Can SmartPipes pull it together?
Start-up wants to sell service providers power to integrate customers' devices Like movies, high-tech start-ups are on a never-ending search for bankable names. In that case, Smart-Pipes has hit the jackpot, winning investments from Netscape founder (and "New New Thing" star) Jim Clark and former Excite@Home Chairman Tom Jermoluk, now of Kleiner Perkins Cau-field & Byers. His Kleiner Perkins colleague John Doerr sits on SmartPipes' board of directors.
But SmartPipes hopes to gather more than just marquee names in venture capital, said co-founder and CEO Ray Bell. The company, which is in early beta tests with customers unnamed at press time, wants to let service providers bundle the management of an enterprise customer's many end devices and hand it to SmartPipes.
"If you think about what has happened in the last four years in the networking industry, a lot of new vendors and service providers have come up with a lot of special devices and systems for point solutions... and all of them do their particular jobs very well," Bell said. "But you need a system that integrates this device intelligence and provides a common set of services across all of them. That's where Smart-Pipes comes in."
Former executives from Cisco Systems, Fore Systems and UUNet founded Smart-Pipes in October 1999. Bell came from Cisco, where he worked on directory technology, the configuration of complex databases that map out networks and their users. Before that, he worked in the highly networked environment of Oracle, and gradually he came around to putting those two elements - networking and directory software - together.
"The goal from the beginning was to solve the problems businesses were having that kept them from moving their datacom traffic off private networks such as frame relay and onto the public Internet," said Dennis Brouwer, senior marketing vice president and another SmartPipes co-founder.
SmartPipes decided to offer virtual private network (VPN) provisioning as an outsourced service for a recurring monthly fee, Brouwer said."There are a lot of products out there that do policy-based things, but typically you pay a fee for the software, and then it's up to you to figure out how to make it work. It's very complex to use this in a business-critical way."
Instead, Smart-Pipes will offer networking policy management as an outsourced service sold through ISPs and carriers. Users will be assured of up-to-date services and won't have to maintain a large IT staff to keep VPNs or extranets up and running, Brouwer said. Instead, SmartPipes will run those management functions from its dedicated data center located in Columbus, Ohio. The data center has multiple high-speed connections to multiple backbones, allowing customers to run their VPNs over multiple networks rather than confining themselves to just one, as has been the case with most VPN solutions.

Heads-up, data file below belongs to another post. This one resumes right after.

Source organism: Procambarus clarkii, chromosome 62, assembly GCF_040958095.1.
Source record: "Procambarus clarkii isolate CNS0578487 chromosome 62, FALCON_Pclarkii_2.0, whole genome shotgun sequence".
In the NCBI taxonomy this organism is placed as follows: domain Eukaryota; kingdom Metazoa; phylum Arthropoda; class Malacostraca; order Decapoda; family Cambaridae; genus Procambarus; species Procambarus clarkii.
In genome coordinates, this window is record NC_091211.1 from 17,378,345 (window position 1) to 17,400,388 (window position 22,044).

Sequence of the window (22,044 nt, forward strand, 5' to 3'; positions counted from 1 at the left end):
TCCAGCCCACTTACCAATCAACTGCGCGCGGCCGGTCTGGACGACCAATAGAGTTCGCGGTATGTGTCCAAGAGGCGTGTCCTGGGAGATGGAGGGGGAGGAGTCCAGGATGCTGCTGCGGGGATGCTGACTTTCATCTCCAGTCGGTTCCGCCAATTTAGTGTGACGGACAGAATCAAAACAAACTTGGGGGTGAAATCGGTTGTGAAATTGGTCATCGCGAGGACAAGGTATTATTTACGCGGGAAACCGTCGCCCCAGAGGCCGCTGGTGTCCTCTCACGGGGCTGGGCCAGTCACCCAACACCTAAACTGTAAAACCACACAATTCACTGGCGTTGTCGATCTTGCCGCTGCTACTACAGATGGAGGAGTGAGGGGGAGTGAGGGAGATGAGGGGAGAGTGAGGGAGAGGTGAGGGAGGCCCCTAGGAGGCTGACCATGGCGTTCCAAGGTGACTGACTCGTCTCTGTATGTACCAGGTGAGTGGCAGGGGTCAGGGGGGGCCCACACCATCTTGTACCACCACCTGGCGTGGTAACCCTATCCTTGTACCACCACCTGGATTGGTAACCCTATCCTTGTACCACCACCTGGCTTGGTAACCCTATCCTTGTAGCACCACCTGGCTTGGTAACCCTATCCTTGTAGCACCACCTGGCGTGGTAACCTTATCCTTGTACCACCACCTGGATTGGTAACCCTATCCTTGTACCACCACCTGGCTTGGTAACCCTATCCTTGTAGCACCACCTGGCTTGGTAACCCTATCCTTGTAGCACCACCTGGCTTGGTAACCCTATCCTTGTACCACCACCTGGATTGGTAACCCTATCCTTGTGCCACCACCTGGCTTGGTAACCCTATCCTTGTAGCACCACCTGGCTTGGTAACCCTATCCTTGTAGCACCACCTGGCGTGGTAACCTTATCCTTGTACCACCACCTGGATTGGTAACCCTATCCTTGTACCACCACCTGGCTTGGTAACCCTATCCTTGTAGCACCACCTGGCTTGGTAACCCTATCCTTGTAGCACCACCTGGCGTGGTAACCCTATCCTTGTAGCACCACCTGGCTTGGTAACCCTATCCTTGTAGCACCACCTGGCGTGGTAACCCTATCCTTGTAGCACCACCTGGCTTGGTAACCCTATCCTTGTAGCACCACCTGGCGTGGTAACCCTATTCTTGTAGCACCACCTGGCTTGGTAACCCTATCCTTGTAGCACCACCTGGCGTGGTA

For ISPs, SmartPipes offers a scalable product that relieves them of the constant management duties that VPN services usually involve. Co-branding ISPs are charged a monthly fee based on the number of sites being managed and other parameters.
The directory situated at the core of SmartPipes' proprietary software manages networks that can track many devices, many users, many applications - and many relationships that need to be manipulated. Linked to that directory is the largest piece of technology SmartPipes has developed: its policy engine - 3 million lines of code that converts an abstract business policy into network instructions, then translates it to a detailed programming language suited for each device a user employs.
For example, a typical SmartPipes customer might be a medium-sized company with a number of branch offices and remote workers or telecommuters, along with key business partners who need access to the company's inventory applications. Currently, that company has to order its IT staff to configure a passel of routers at the edges of the network, then fly out to the sites, make the changes and monitor them for long periods of time. SmartPipes will let a customer highlight all its sites on a Web-based interface, click on "Allow Internet," impose triple-DES encryption for high security and enable an extranet partner to get in and look at inventory - while keeping that same partner out of finance or human resources applications.
"When I was managing the frame relay product at CompuServe Network Services, we thought we were really pushing the limits when we allowed customers to make changes to existing circuits in five business days," Brouwer said. "The SmartPipes demo we did [at NetWorld+Interop in September] showed changes occurring in about 15 seconds." Only the provisioning traffic flows through the data center, not actual customer traffic, so there's no danger of creating a bottleneck in traffic flow.
The first SmartPipes release focuses on applying policy-based networking to routing protocols and security features, Brouwer said. Future releases will employ policies to support quality of service (QOS), whiteboarding, voice over IP and other advanced feature sets.
Those enhancements should help Smart-Pipes stand above a small crowd of other managed VPN providers, including QOS Networks and CoreExpress, which is building its own network.
Pricing and service level agreements will determine who succeeds best in that market, said Joanna Makris, program manager with The Yankee Group. "If they can make the value argument with carriers and service providers, there's a large group of enterprise customers out there who are ready for outsourced high-end services of this type."
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